john mysore

Josh Mysore, an Indian American student from Plano, Texas. (photo provided)

Josh Mysore, an Indian American senior at the St. Mark’s School in Plano, Texas, was recently awarded a National Security Language Initiative for Youth Virtual Summer Intensive full scholarship to study the Hindi language for five weeks this summer.

Mysore initially applied to the NSLI-Y program — a U.S. Department of State's Bureau of Educational and Cultural Affairs program that promotes critical language learning among American youth — during his year abroad in Zaragoza, Spain, with another program, School Year Abroad.

“While I was with my host family in Spain and immersing myself in the Spanish language, I slowly began to realize how drawn to language learning I was,” Mysore said in a press release.

Mysore ultimately received the scholarship to study Hindi with NSLI-Y, a multi-agency U.S. government initiative launched in 2006 to improve Americans' ability to communicate in select critical languages, advance international dialogue and provide Americans with jobs skills for the global economy.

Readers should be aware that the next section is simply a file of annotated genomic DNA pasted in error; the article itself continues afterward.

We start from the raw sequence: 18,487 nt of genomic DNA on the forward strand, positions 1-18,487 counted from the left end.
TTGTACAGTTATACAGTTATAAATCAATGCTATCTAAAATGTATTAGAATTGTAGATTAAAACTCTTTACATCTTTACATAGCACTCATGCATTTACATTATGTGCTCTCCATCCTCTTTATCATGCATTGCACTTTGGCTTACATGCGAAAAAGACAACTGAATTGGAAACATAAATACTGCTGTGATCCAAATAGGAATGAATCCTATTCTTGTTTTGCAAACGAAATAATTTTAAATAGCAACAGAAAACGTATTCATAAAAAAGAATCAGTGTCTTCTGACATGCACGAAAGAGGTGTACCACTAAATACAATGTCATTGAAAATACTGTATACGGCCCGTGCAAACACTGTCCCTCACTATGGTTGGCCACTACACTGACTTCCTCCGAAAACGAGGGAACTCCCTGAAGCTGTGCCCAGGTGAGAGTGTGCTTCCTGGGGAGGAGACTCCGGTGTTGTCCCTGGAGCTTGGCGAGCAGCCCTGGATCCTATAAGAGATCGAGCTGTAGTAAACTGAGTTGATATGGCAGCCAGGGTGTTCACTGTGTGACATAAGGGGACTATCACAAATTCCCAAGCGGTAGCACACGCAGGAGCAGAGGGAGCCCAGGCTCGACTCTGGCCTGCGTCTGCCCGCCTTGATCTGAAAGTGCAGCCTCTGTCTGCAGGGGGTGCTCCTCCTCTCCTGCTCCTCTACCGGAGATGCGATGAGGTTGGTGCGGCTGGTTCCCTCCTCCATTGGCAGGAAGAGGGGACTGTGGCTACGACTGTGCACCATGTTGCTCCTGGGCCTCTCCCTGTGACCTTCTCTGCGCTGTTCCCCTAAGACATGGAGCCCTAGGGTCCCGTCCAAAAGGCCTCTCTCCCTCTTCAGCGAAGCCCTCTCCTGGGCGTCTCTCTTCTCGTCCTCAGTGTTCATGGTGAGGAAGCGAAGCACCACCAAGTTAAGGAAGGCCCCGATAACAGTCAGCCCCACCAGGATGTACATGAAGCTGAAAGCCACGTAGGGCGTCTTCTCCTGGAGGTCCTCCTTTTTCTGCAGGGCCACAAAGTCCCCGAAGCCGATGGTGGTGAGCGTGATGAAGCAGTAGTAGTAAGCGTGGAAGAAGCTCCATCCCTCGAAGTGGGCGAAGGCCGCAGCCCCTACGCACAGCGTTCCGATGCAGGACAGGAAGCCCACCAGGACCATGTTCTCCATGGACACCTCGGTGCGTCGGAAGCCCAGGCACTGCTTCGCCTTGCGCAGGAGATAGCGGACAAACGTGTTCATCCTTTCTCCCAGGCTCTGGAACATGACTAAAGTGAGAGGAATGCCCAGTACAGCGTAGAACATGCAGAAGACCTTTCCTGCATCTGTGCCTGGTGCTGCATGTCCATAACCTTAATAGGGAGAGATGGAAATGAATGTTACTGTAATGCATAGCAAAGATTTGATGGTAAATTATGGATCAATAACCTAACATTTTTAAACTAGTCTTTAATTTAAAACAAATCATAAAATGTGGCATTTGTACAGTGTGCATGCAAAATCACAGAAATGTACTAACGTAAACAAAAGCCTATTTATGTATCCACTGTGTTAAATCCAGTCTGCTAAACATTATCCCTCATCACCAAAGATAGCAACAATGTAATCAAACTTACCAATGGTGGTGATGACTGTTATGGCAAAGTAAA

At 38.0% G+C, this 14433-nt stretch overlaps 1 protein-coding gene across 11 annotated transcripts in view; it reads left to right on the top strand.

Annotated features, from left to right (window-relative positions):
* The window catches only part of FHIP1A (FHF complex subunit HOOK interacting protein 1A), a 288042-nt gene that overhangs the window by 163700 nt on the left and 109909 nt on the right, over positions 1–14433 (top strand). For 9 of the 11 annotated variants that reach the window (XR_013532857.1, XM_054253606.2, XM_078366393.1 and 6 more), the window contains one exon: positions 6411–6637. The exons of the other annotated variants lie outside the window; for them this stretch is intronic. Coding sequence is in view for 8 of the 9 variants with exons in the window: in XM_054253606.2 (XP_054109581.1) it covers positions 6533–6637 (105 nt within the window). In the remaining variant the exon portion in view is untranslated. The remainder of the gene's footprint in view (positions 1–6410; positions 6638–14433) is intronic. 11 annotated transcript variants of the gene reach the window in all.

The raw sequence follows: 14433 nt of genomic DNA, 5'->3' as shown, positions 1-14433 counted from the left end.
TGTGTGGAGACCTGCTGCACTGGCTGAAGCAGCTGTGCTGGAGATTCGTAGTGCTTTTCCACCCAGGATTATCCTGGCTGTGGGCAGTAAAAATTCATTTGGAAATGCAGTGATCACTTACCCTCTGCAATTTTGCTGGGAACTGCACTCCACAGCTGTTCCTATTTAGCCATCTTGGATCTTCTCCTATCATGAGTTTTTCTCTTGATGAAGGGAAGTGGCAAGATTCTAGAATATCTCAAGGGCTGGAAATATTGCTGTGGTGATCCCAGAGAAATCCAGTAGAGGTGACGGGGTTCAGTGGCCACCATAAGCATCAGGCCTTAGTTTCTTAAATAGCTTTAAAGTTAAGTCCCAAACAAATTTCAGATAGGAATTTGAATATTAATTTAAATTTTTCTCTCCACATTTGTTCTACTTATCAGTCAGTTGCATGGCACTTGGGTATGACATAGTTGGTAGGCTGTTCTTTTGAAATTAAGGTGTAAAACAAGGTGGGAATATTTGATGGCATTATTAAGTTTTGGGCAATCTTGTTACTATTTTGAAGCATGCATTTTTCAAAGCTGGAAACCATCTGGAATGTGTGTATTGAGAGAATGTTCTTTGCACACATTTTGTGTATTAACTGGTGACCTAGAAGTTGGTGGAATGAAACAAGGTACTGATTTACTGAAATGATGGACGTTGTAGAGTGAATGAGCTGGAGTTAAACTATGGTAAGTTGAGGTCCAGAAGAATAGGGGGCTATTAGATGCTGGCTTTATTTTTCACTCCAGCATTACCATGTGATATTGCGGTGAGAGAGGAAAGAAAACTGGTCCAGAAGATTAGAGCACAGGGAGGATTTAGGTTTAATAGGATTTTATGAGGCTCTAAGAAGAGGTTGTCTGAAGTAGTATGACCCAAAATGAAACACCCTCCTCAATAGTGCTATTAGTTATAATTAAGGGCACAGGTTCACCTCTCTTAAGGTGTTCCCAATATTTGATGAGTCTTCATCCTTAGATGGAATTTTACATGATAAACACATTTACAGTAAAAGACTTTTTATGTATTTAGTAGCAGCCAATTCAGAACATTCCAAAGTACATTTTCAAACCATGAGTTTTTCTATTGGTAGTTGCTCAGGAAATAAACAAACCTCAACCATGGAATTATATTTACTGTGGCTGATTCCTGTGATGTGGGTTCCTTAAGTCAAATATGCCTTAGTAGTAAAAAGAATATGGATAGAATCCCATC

“Many highly regard the NSLI-Y program for its prestige, education and experience,” Mysore said, “and I am no exception. I cannot wait to be a member of the fantastic alumni network.”

But although he was accepted to study in New Delhi, India, the program later shifted to a 2020 Virtual Summer Intensive version, an online alternative in response to the U.S. Department of State Global Level 4 Health Advisory and ECA's pause of in-person exchange programs.

Now, Mysore is just one of 500 students selected from approximately 3000 applicants from across the United States who will study Arabic, Chinese, Hindi, Indonesian, Korean, Persian, Russian or Turkish this summer as part of a virtual exchange.

This new NSLI-Y Virtual Summer Intensive program aims to provide robust language and cultural learning opportunities by virtually connecting the participants with teachers, international peers, cultural organizations and communities where the target language is spoken.

“I look forward to seeing how far my Hindi has progressed by the end of the program,” Mysore said, “and I know that the people I meet and the skills I pick up will carry much farther than just the virtual world."

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